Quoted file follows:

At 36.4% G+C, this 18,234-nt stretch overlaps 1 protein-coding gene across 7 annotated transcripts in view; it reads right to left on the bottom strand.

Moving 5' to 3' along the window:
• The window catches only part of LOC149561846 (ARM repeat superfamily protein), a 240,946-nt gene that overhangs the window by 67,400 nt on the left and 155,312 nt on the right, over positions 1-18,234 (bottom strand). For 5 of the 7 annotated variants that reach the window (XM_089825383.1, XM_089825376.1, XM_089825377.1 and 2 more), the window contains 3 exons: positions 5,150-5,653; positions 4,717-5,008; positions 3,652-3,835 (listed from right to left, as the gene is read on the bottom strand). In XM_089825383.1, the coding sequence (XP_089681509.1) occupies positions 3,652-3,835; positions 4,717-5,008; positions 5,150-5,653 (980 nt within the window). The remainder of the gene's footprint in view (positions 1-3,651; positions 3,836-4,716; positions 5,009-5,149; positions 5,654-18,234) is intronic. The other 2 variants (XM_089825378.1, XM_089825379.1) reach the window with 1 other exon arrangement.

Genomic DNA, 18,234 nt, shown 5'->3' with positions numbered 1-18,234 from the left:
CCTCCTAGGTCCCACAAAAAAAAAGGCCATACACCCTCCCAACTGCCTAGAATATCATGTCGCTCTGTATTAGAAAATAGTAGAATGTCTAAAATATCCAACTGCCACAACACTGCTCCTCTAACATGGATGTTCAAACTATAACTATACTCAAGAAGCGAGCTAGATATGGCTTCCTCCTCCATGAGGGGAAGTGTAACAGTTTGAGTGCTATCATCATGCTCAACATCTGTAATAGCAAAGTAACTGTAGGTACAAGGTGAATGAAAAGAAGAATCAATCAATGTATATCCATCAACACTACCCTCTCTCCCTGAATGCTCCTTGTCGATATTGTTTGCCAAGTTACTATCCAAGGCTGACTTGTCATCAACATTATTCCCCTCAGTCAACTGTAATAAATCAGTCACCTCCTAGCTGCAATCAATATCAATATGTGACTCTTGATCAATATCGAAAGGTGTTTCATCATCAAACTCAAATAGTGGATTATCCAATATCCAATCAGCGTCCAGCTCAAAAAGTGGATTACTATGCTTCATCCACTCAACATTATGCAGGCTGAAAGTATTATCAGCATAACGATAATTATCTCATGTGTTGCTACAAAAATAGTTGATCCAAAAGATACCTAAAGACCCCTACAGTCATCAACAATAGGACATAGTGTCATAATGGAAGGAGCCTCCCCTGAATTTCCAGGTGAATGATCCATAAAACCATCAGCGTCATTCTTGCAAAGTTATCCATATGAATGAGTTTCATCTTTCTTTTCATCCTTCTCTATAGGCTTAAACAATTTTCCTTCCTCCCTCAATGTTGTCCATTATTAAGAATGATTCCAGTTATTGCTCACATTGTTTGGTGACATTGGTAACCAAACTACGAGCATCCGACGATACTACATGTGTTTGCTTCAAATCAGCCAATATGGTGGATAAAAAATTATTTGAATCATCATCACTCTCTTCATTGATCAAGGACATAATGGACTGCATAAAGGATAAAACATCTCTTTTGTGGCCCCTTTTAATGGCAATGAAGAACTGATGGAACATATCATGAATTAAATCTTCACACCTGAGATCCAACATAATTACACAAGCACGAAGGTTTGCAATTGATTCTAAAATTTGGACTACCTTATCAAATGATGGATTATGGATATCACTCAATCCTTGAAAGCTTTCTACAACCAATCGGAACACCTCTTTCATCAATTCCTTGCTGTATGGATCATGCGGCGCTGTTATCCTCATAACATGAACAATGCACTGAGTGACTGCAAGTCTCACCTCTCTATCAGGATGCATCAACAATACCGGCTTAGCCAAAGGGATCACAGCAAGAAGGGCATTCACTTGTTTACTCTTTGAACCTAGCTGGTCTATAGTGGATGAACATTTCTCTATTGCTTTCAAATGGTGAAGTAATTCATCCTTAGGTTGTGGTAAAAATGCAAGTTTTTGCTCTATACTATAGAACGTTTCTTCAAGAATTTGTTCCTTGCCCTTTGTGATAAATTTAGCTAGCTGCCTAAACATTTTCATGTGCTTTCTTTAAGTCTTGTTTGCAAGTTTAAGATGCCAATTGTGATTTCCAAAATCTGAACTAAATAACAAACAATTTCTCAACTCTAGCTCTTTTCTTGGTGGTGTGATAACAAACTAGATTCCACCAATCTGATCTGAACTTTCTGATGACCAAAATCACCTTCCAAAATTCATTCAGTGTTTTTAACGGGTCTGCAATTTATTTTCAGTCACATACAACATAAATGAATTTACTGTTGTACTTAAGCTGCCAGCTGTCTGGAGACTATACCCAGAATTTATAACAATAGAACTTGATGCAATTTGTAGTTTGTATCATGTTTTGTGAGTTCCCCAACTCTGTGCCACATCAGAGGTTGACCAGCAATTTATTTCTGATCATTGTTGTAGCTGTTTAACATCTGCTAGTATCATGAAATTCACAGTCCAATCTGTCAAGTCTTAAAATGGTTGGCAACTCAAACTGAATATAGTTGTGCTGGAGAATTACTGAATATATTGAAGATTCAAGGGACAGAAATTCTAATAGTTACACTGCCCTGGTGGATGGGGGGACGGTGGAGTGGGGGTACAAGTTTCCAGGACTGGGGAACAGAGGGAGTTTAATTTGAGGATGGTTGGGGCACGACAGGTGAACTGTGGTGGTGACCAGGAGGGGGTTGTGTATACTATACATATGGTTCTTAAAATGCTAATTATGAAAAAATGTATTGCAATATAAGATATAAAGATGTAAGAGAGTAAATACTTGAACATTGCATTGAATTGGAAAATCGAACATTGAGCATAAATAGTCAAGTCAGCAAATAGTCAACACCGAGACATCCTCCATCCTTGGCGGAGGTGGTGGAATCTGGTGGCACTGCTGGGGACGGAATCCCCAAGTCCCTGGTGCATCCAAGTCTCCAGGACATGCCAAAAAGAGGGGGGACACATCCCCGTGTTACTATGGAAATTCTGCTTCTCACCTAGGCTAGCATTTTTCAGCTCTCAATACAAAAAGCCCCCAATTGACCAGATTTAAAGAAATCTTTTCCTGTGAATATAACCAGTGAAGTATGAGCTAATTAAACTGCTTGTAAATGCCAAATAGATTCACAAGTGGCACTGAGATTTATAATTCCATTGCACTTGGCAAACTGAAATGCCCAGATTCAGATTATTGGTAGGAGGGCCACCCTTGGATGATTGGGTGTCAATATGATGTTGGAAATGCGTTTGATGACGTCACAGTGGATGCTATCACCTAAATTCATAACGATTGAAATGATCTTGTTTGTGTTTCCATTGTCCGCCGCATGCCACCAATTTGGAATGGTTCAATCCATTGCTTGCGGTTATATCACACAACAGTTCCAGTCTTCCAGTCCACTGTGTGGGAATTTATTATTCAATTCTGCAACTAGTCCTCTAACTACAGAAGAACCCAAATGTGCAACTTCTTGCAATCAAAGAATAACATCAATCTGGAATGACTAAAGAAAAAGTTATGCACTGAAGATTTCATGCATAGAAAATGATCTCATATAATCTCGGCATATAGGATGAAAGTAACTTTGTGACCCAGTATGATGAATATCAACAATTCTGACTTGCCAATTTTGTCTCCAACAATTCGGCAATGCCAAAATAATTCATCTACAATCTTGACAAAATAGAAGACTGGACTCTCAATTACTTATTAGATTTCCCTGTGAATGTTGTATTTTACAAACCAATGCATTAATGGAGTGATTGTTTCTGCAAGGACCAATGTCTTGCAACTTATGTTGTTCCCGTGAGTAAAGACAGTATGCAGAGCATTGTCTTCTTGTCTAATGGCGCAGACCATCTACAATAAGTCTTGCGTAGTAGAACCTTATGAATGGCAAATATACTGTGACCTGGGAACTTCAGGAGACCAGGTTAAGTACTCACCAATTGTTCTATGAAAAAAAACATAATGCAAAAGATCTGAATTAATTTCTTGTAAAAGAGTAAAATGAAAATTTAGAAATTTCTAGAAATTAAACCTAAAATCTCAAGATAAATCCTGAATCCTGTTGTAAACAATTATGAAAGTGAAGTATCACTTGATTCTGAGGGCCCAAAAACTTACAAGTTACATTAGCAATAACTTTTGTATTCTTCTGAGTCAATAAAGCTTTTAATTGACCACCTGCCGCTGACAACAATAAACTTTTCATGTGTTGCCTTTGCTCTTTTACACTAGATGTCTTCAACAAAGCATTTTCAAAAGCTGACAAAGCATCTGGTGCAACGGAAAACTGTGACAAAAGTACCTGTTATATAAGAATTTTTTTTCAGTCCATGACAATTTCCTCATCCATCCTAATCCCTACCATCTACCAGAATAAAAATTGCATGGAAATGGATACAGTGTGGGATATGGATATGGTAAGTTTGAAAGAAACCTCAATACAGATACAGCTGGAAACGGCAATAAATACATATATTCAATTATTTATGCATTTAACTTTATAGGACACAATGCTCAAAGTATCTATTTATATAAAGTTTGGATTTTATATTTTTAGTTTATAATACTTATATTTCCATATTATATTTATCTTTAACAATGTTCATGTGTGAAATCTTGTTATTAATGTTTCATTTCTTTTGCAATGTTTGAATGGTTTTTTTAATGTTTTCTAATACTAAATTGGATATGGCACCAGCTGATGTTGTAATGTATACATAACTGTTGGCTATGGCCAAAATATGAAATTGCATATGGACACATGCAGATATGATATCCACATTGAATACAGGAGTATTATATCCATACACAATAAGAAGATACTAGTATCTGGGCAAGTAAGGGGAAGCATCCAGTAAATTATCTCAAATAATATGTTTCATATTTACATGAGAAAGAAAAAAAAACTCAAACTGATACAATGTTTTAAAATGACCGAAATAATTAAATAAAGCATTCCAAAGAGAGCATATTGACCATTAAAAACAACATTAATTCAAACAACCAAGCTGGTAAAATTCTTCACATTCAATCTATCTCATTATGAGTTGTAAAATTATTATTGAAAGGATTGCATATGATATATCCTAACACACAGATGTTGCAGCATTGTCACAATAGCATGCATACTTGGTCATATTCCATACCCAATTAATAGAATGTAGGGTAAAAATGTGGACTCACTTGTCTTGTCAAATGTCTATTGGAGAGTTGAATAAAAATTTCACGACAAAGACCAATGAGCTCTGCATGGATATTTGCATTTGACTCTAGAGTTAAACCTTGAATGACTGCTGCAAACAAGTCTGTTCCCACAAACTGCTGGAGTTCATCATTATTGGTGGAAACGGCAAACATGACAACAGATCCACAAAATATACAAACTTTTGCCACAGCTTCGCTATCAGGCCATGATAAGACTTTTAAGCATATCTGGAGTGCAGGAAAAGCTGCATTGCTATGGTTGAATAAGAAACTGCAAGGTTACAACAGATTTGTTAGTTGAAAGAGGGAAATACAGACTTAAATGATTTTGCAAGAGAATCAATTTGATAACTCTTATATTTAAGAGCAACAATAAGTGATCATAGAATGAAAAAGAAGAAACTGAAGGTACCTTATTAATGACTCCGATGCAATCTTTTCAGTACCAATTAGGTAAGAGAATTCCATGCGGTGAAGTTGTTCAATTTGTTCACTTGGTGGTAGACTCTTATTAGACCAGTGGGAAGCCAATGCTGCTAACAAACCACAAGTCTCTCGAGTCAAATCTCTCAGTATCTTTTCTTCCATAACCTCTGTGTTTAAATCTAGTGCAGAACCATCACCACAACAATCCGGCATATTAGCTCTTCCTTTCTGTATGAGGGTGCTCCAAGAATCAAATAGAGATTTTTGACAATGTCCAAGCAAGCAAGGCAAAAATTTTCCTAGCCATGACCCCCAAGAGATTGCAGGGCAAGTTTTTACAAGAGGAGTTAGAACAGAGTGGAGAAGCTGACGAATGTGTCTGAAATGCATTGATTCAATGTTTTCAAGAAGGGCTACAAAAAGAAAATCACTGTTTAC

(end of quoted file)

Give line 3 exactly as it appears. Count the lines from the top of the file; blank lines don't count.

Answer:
• The window catches only part of LOC149561846 (ARM repeat superfamily protein), a 240,946-nt gene that overhangs the window by 67,400 nt on the left and 155,312 nt on the right, over positions 1-18,234 (bottom strand). For 5 of the 7 annotated variants that reach the window (XM_089825383.1, XM_089825376.1, XM_089825377.1 and 2 more), the window contains 3 exons: positions 5,150-5,653; positions 4,717-5,008; positions 3,652-3,835 (listed from right to left, as the gene is read on the bottom strand). In XM_089825383.1, the coding sequence (XP_089681509.1) occupies positions 3,652-3,835; positions 4,717-5,008; positions 5,150-5,653 (980 nt within the window). The remainder of the gene's footprint in view (positions 1-3,651; positions 3,836-4,716; positions 5,009-5,149; positions 5,654-18,234) is intronic. The other 2 variants (XM_089825378.1, XM_089825379.1) reach the window with 1 other exon arrangement.